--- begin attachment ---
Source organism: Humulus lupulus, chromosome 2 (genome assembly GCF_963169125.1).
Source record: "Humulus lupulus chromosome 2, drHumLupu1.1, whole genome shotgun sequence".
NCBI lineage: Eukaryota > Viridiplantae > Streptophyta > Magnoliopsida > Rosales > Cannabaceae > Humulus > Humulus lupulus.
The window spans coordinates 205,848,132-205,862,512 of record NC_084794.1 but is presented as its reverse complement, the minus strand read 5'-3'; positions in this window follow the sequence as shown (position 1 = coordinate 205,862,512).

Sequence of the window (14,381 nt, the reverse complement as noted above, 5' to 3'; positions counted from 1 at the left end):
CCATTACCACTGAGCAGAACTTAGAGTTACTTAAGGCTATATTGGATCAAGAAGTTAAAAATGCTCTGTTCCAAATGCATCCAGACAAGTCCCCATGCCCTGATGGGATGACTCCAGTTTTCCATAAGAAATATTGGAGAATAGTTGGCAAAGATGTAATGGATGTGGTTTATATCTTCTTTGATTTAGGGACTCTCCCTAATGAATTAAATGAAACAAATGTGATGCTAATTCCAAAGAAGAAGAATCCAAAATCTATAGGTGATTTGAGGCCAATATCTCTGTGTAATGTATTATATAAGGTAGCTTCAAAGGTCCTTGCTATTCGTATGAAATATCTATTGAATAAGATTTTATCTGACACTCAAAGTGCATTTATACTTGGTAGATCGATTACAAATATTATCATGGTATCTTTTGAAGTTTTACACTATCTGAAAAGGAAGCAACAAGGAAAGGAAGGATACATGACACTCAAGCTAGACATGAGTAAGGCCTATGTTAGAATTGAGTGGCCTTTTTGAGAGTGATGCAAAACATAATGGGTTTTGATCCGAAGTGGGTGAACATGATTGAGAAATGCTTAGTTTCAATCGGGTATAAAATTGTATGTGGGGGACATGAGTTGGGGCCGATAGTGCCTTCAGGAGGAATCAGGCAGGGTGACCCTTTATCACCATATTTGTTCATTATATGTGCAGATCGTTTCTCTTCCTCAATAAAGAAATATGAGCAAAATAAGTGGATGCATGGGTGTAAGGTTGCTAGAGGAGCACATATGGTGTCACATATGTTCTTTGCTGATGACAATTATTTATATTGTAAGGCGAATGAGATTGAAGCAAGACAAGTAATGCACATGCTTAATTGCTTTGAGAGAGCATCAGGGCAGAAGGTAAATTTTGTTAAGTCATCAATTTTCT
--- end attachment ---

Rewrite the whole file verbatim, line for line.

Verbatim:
Source organism: Humulus lupulus, chromosome 2 (genome assembly GCF_963169125.1).
Source record: "Humulus lupulus chromosome 2, drHumLupu1.1, whole genome shotgun sequence".
NCBI lineage: Eukaryota > Viridiplantae > Streptophyta > Magnoliopsida > Rosales > Cannabaceae > Humulus > Humulus lupulus.
The window spans coordinates 205,848,132-205,862,512 of record NC_084794.1 but is presented as its reverse complement, the minus strand read 5'-3'; positions in this window follow the sequence as shown (position 1 = coordinate 205,862,512).

Sequence of the window (14,381 nt, the reverse complement as noted above, 5' to 3'; positions counted from 1 at the left end):
CCATTACCACTGAGCAGAACTTAGAGTTACTTAAGGCTATATTGGATCAAGAAGTTAAAAATGCTCTGTTCCAAATGCATCCAGACAAGTCCCCATGCCCTGATGGGATGACTCCAGTTTTCCATAAGAAATATTGGAGAATAGTTGGCAAAGATGTAATGGATGTGGTTTATATCTTCTTTGATTTAGGGACTCTCCCTAATGAATTAAATGAAACAAATGTGATGCTAATTCCAAAGAAGAAGAATCCAAAATCTATAGGTGATTTGAGGCCAATATCTCTGTGTAATGTATTATATAAGGTAGCTTCAAAGGTCCTTGCTATTCGTATGAAATATCTATTGAATAAGATTTTATCTGACACTCAAAGTGCATTTATACTTGGTAGATCGATTACAAATATTATCATGGTATCTTTTGAAGTTTTACACTATCTGAAAAGGAAGCAACAAGGAAAGGAAGGATACATGACACTCAAGCTAGACATGAGTAAGGCCTATGTTAGAATTGAGTGGCCTTTTTGAGAGTGATGCAAAACATAATGGGTTTTGATCCGAAGTGGGTGAACATGATTGAGAAATGCTTAGTTTCAATCGGGTATAAAATTGTATGTGGGGGACATGAGTTGGGGCCGATAGTGCCTTCAGGAGGAATCAGGCAGGGTGACCCTTTATCACCATATTTGTTCATTATATGTGCAGATCGTTTCTCTTCCTCAATAAAGAAATATGAGCAAAATAAGTGGATGCATGGGTGTAAGGTTGCTAGAGGAGCACATATGGTGTCACATATGTTCTTTGCTGATGACAATTATTTATATTGTAAGGCGAATGAGATTGAAGCAAGACAAGTAATGCACATGCTTAATTGCTTTGAGAGAGCATCAGGGCAGAAGGTAAATTTTGTTAAGTCATCAATTTTCT